As the summer heat begins to dry things out, we tend to think that more water is better. This is not always the case.
Many commonly diagnosed plant diseases in Georgia are caused by excess soil water.
Dr. Alfredo Martinez, a UGA Plant Pathologist, says: "Out of all the samples of diseased plants that we get from homeowners, nurseries, landscapers and greenhouses every year, root rot is the problem more than 40 percent of the time.
Martinez also noticed root rot on a full spectrum of plants, including roses, marigolds, verbenas, hollies, box woods, azaleas and rhododendrons.
The problem with root rot is that the symptoms are often confusing.
People see plants that are wilted and yellowing, with stunted growth, and they naturally think the problem is lack of water - so they water more.
Unfortunately, the common causes of fungal root rot - Pythium, Phytophthora and Rhizoctonia - are aggressive pathogens that thrive in relatively wet soil.
If you have root rot disease, it's primarily a water problem.
Chances are, either the plant has been watered too much or the soil drainage is poor, or both.
To find out how well your soil drains, try this test before you plant: Dig a hole a foot or so deep and about a foot wide. Fill it with water.
After the water has drained, fill the hole a second time.
The water should drain out in 24 hours or less. If it takes more than 24 hours, you need to add topsoil, organic matter or some other amendment.
Also, bring your soil to the extension office to have a soil test done to determine what type and amounts of fertilizer are needed to boost plant growth. It's much easier to improve the characteristics of the soil before planting than to treat diseases that might set in later.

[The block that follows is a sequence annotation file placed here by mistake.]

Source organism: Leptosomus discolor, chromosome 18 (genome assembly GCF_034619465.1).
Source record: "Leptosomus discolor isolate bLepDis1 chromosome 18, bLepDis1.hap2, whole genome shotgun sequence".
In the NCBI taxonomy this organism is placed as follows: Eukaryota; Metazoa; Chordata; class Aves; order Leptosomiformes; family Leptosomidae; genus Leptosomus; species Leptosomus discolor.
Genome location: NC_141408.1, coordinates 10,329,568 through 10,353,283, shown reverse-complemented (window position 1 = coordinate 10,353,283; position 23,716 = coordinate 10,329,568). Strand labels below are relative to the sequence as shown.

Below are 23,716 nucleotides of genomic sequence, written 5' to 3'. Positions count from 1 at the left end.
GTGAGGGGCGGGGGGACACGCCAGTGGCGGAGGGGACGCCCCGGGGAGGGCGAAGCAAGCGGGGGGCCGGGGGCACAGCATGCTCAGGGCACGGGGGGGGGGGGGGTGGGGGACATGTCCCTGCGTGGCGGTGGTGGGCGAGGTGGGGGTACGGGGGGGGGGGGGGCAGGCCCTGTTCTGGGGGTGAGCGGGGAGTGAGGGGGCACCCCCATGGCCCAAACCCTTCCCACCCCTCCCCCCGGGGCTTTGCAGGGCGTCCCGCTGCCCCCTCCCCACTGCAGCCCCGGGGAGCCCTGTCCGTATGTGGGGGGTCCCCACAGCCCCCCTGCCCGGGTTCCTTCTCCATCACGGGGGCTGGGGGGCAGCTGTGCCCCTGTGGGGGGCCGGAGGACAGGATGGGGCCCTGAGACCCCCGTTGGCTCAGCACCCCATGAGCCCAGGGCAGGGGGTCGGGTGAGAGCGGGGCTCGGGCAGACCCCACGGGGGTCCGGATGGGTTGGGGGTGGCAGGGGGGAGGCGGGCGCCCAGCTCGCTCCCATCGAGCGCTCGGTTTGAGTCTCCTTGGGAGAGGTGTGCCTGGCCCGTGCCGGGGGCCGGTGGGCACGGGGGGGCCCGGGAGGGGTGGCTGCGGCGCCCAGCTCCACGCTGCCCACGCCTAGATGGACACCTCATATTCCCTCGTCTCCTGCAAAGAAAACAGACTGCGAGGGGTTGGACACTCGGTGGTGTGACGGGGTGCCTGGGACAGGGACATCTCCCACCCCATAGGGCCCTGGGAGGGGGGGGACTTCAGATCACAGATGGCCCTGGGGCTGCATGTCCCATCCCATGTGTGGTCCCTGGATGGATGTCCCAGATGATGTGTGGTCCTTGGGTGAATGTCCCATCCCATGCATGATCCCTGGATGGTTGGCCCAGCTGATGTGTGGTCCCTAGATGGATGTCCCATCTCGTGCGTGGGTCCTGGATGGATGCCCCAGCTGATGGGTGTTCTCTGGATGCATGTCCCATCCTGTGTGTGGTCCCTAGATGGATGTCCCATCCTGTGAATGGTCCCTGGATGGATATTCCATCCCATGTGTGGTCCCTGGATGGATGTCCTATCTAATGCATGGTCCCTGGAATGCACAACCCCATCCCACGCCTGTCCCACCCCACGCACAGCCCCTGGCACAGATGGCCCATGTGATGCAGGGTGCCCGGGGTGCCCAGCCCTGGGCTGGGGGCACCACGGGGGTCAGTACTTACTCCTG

One good watering each week is enough for most plants.
Do, however, avoid light watering that gets the top layer of the soil wet but doesn't penetrate the 3 to 4 inches plants really need. Deep and infrequent watering promotes deep, drought-resistant roots.
Often people overwater simply out of habit or because the top layer of soil is dry.
It's important to check the soil from time to time to see how well it is draining and whether plants are getting enough or too much moisture.
To do this, dig about 6 inches down to see how much moisture the soil contains. Don't dig into the root systems of plants, but rather dig around them. But make sure you get down below the root zone - about 6 inches, in most cases. If the soil is dry and powdery 6 inches deep, then it needs to be watered. Well-watered soil will stick together when it's pressed into a ball.
Another key to preventing root rot is to carefully check new plants before introducing them to the garden.
Contaminated soil is another way that pathogens or diseases can be introduced. Take one or two plants out of a flat of bedding plants and take a close look at the roots. Roots should be white or silvery. If they're brownish, soft or sparse, then the plant is probably infected with a root rot-causing pathogen.
Most all of the pathogens that cause disease are with our plants or in the soil all the time waiting on the proper environment to cause us problems.
If root rot is diagnosed, fungicides are on the market that, if wisely chosen, can reduce or alleviate the problem.
However, the best thing to do is to correct the real problem: Overly wet soil.
After all, the root of the problem is in the roots.
Clark MacAllister is the Dawson County extension agent. For more information, call (706)265-2442.